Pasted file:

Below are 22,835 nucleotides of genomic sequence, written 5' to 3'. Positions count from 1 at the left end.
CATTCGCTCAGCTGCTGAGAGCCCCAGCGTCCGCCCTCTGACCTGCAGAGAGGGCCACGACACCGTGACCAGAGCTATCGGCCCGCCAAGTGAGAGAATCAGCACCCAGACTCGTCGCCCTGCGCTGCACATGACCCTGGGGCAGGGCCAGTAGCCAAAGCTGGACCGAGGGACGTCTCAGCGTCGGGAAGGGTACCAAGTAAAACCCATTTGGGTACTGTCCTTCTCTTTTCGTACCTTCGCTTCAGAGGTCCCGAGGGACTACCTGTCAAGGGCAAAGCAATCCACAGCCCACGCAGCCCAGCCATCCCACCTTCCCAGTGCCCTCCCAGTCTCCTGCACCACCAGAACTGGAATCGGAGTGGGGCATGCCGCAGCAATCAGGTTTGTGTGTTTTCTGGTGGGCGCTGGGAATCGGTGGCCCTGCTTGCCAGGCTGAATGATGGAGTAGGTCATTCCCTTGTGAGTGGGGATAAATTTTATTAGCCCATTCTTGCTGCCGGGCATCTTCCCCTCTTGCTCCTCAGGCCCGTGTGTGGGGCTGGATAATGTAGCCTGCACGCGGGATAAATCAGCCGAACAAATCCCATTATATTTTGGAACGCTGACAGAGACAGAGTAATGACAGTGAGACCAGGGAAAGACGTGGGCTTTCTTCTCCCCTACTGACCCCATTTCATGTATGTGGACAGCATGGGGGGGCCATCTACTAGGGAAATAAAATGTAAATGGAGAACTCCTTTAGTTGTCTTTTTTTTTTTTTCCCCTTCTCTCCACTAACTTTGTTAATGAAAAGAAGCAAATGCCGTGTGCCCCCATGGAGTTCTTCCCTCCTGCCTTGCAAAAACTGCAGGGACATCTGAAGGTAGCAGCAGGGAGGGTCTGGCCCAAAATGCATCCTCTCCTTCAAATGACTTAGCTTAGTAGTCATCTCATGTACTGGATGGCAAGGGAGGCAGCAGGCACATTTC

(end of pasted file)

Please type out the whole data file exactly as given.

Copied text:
Below are 22,835 nucleotides of genomic sequence, written 5' to 3'. Positions count from 1 at the left end.
CATTCGCTCAGCTGCTGAGAGCCCCAGCGTCCGCCCTCTGACCTGCAGAGAGGGCCACGACACCGTGACCAGAGCTATCGGCCCGCCAAGTGAGAGAATCAGCACCCAGACTCGTCGCCCTGCGCTGCACATGACCCTGGGGCAGGGCCAGTAGCCAAAGCTGGACCGAGGGACGTCTCAGCGTCGGGAAGGGTACCAAGTAAAACCCATTTGGGTACTGTCCTTCTCTTTTCGTACCTTCGCTTCAGAGGTCCCGAGGGACTACCTGTCAAGGGCAAAGCAATCCACAGCCCACGCAGCCCAGCCATCCCACCTTCCCAGTGCCCTCCCAGTCTCCTGCACCACCAGAACTGGAATCGGAGTGGGGCATGCCGCAGCAATCAGGTTTGTGTGTTTTCTGGTGGGCGCTGGGAATCGGTGGCCCTGCTTGCCAGGCTGAATGATGGAGTAGGTCATTCCCTTGTGAGTGGGGATAAATTTTATTAGCCCATTCTTGCTGCCGGGCATCTTCCCCTCTTGCTCCTCAGGCCCGTGTGTGGGGCTGGATAATGTAGCCTGCACGCGGGATAAATCAGCCGAACAAATCCCATTATATTTTGGAACGCTGACAGAGACAGAGTAATGACAGTGAGACCAGGGAAAGACGTGGGCTTTCTTCTCCCCTACTGACCCCATTTCATGTATGTGGACAGCATGGGGGGGCCATCTACTAGGGAAATAAAATGTAAATGGAGAACTCCTTTAGTTGTCTTTTTTTTTTTTTCCCCTTCTCTCCACTAACTTTGTTAATGAAAAGAAGCAAATGCCGTGTGCCCCCATGGAGTTCTTCCCTCCTGCCTTGCAAAAACTGCAGGGACATCTGAAGGTAGCAGCAGGGAGGGTCTGGCCCAAAATGCATCCTCTCCTTCAAATGACTTAGCTTAGTAGTCATCTCATGTACTGGATGGCAAGGGAGGCAGCAGGCACATTTC